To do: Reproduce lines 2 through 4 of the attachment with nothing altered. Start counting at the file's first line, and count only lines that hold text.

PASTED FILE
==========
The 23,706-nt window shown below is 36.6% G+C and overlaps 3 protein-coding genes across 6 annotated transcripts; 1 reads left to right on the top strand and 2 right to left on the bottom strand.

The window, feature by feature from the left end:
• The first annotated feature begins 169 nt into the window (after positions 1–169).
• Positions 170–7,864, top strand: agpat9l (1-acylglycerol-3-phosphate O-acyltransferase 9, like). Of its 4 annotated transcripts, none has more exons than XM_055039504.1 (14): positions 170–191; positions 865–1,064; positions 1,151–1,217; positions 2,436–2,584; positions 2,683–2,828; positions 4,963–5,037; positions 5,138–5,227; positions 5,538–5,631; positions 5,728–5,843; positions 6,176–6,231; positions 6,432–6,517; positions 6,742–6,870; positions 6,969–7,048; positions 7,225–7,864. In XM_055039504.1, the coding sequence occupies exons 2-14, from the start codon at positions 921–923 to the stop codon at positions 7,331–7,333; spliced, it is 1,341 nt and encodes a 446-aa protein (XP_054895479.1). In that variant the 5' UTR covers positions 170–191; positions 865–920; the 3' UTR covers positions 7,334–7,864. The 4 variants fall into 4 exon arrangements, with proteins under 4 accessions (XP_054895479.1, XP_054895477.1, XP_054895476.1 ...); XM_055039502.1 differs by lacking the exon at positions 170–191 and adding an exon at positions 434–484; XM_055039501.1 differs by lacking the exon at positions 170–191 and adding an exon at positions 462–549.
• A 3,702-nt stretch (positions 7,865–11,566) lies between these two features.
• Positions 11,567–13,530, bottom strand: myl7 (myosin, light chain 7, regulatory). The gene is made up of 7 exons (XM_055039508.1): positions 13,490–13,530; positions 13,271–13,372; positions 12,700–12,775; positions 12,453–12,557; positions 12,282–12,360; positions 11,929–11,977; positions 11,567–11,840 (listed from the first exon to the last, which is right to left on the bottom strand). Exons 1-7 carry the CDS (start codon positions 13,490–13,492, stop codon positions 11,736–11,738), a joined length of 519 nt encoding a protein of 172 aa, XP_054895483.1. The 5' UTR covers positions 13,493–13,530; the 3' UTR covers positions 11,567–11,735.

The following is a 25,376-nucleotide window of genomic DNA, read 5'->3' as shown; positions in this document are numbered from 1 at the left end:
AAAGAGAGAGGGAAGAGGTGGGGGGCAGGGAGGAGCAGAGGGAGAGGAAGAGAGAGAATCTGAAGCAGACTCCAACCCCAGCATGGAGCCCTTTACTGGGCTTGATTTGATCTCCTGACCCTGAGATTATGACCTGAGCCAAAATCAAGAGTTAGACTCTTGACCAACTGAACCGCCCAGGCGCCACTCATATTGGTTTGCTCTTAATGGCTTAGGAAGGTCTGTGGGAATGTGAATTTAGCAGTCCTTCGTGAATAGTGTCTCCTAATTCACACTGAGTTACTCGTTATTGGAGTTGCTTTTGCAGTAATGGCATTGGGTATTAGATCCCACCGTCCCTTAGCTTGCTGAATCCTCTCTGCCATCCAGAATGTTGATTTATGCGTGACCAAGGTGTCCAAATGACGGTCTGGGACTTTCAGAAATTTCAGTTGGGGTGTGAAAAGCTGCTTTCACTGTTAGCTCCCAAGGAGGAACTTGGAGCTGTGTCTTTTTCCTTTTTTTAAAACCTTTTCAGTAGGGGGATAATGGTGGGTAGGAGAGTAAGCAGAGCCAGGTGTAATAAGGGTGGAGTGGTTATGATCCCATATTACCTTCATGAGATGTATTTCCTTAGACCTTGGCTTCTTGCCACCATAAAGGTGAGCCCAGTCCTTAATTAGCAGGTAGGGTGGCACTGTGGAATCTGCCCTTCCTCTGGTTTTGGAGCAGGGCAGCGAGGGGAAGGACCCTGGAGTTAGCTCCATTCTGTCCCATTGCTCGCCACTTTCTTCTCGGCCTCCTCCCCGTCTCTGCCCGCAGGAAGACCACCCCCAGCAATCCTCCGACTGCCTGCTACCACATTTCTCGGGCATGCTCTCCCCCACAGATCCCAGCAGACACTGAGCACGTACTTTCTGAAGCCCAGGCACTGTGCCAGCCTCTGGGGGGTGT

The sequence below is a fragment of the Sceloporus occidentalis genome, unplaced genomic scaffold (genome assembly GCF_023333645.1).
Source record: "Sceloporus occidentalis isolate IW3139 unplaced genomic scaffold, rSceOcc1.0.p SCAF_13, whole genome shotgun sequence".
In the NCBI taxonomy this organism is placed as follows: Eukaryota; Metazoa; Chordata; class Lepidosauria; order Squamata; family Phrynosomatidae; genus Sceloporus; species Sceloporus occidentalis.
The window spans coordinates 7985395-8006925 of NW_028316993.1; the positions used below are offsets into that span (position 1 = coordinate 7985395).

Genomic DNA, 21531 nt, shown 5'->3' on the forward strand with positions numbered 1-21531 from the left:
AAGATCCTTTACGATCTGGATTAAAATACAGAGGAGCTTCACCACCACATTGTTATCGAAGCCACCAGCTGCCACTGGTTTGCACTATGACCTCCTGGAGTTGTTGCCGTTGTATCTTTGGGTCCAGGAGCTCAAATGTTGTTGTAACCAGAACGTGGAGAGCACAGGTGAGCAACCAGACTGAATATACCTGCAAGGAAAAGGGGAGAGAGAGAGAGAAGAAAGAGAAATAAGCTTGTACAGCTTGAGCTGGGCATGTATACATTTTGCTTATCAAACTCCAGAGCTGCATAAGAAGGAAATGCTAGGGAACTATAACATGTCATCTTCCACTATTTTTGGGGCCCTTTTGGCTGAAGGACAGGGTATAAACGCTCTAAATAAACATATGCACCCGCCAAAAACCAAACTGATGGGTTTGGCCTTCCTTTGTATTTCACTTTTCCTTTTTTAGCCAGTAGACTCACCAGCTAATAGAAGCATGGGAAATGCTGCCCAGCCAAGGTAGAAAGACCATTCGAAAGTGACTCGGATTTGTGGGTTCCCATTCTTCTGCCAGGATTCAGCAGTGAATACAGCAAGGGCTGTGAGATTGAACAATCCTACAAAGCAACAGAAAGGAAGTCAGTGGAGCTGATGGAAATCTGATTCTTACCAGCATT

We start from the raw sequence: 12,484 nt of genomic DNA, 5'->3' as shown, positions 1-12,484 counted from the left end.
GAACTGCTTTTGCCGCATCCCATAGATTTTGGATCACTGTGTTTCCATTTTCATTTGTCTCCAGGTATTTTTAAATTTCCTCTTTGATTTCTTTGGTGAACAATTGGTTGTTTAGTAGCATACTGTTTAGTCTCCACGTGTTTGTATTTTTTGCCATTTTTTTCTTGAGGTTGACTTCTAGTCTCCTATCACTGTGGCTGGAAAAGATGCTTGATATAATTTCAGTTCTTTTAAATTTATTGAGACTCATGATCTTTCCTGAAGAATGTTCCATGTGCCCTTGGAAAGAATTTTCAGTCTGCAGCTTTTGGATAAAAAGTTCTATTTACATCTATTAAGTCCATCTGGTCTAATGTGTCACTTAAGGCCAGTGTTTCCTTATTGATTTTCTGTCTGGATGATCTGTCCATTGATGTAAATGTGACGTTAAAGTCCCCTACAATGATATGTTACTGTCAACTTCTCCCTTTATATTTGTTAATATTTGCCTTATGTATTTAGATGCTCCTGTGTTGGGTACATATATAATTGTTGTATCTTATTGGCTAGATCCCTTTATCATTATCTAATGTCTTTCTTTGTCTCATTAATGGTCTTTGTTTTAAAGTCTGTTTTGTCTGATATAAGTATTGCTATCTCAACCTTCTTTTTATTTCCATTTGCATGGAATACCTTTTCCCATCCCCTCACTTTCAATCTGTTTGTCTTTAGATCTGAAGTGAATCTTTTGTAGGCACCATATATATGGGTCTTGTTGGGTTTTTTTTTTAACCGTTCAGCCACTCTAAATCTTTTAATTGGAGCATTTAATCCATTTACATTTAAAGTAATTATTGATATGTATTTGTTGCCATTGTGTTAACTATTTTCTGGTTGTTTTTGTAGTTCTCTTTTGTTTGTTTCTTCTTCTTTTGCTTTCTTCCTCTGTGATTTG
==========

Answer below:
The window, feature by feature from the left end:
• The first annotated feature begins 169 nt into the window (after positions 1–169).
• Positions 170–7,864, top strand: agpat9l (1-acylglycerol-3-phosphate O-acyltransferase 9, like). Of its 4 annotated transcripts, none has more exons than XM_055039504.1 (14): positions 170–191; positions 865–1,064; positions 1,151–1,217; positions 2,436–2,584; positions 2,683–2,828; positions 4,963–5,037; positions 5,138–5,227; positions 5,538–5,631; positions 5,728–5,843; positions 6,176–6,231; positions 6,432–6,517; positions 6,742–6,870; positions 6,969–7,048; positions 7,225–7,864. In XM_055039504.1, the coding sequence occupies exons 2-14, from the start codon at positions 921–923 to the stop codon at positions 7,331–7,333; spliced, it is 1,341 nt and encodes a 446-aa protein (XP_054895479.1). In that variant the 5' UTR covers positions 170–191; positions 865–920; the 3' UTR covers positions 7,334–7,864. The 4 variants fall into 4 exon arrangements, with proteins under 4 accessions (XP_054895479.1, XP_054895477.1, XP_054895476.1 ...); XM_055039502.1 differs by lacking the exon at positions 170–191 and adding an exon at positions 434–484; XM_055039501.1 differs by lacking the exon at positions 170–191 and adding an exon at positions 462–549.